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7 police tenets to live by in 21 words

Serving with honor is the lifeblood of policing and should be our strongest motivator

Officer and traffic stop.JPG

We should never tire in trying to ferret out those who cause suffering and pain to others from criminal activity.


I have the privilege to teach a semester on community policing at a local college, as well as provide instruction to police officers through the Northcoast Polytechnic Institute on a variety of topics that include leadership and media relations. This allows me the opportunity to reach young students interested in a career in law enforcement, as well as cops looking to better themselves through on-going training. My goal is to provide them with insight into how best to serve others, as well as survive the challenges they will face from this special calling.

It is difficult to sum up all that they will encounter and how best to deal with things. Books could easily be written on how to survive a police career, but as a society, we tend to want things bundled and easy to digest. With that in mind, here are seven police tenets to live by that are wrapped up into exactly 21 words:

  • Serve with honor
  • Stay safe and healthy
  • Keep community safe
  • Catch bad guys
  • Build trust and relationships
  • Make friends
  • Have fun

1. Serve with honor

This one is the most critical and can be accomplished in any range of service time. It is applicable whether an officer makes it to retirement or is stopped short due to a debilitating injury. Honor is what makes our “service” to others so much more than just “service.” It is the lifeblood of policing and should be our strongest motivator.

2. Stay safe and healthy

We do ourselves no good if we don’t make our health and safety a priority. This means taking our training seriously, staying in shape through good diets and exercise, and keeping our heads clear. Rotating shifts, risks due to dangerous situations, exposure to infectious diseases and witnessing the suffering of others, combined with the overall psychological strain associated with police work, will take their toll and are factors in why cops die about a dozen years sooner than the average American. Staying mentally and physically fit is crucial.

3. Keep community safe

This is why the public pays us even if we can only do so much with limited resources. For any long-term success though, we need to find ways to get our customers more involved and make them true “partners” in the goal of making their neighborhoods safe places to live and thrive. We also need to find new strategies in crime prevention and develop bold blueprints for how best to serve our communities and keep them safe.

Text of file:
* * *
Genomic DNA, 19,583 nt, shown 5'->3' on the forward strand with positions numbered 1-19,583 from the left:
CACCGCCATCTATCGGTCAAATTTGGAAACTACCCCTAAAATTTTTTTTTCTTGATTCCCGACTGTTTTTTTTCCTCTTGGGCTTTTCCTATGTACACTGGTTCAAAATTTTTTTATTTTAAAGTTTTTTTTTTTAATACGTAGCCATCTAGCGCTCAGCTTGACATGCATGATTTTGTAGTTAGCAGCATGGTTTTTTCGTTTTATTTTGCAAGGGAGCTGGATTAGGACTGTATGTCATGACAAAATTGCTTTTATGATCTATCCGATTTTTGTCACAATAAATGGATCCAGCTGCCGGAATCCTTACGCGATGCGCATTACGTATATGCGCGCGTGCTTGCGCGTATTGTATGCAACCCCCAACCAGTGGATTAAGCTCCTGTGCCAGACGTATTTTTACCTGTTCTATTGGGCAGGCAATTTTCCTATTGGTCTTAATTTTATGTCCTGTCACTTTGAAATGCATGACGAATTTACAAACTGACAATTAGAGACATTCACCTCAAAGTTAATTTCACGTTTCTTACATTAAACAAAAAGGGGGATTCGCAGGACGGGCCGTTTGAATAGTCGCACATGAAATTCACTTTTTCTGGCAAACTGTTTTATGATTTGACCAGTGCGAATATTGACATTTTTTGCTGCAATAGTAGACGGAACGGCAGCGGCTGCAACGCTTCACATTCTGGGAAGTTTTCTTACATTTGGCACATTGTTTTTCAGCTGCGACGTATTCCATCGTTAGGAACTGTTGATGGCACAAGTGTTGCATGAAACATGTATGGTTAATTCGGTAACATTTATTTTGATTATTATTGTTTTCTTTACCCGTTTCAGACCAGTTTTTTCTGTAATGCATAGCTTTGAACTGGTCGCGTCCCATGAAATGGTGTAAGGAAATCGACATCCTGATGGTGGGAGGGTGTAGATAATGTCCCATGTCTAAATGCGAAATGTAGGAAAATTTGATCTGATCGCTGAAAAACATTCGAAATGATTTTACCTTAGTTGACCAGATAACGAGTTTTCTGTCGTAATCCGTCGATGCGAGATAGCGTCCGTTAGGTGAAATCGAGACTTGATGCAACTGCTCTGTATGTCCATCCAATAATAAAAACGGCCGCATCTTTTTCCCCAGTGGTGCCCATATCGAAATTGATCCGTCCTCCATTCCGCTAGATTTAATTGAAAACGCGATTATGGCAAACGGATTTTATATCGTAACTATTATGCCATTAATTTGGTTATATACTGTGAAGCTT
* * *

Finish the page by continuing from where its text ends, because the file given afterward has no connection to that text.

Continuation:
4. Catch bad guys

This tenet blends closely with #3 as catching troublemakers is vital to making a community safer. We should never tire in trying to ferret out those who cause suffering and pain to others from criminal activity. Plus, few things are more satisfying than catching a bad guy (or gal).

5. Build trust and relationships

Without having a solid level of trust with those we serve, we will be extremely limited and “handcuffed” in our policing efforts. With trust comes relationships that allow the “server” and the “served” to have a symbiotic collaboration in the well-being of a community.

6. Make friends

This one piggybacks off #5 as relationships can become friendships. There will be plenty of times in your career when you’re going to need friends to help you cope and make sense of things. Besides just having friends, work hard to become a good friend for others to include your brothers and sisters in blue.

7. Have fun

We see and experience too much crazy stuff in this line of work. Having a sense of humor and trying to have some fun when able will go a long way in keeping us grounded and controlling stress. Besides seeing some bad stuff, we do witness some pretty funny things and should enjoy the experience.

Having some solid principles to live by can make the difference between a rewarding life experience as a police officer or one that drains the life out of you. These seven tenets summed up in just a few words are an excellent guide to having an enriching career while protecting and serving.

Chief Tom Wetzel is a 32-year veteran police officer and currently leading a northeast Ohio suburban police department. A former SWAT commander, he is an adjunct professor in community policing, a certified law enforcement executive and a graduate of the Police Executive Leadership College. An instructor for Northcoast Polytechnic Institute, Chief Wetzel is an internationally published author for numerous police trade publications and a black belt in Goshin Jujitsu. He co-developed a school/community policing children’s Internet and stranger danger safety program called e-Copp, an educational children’s online protection program.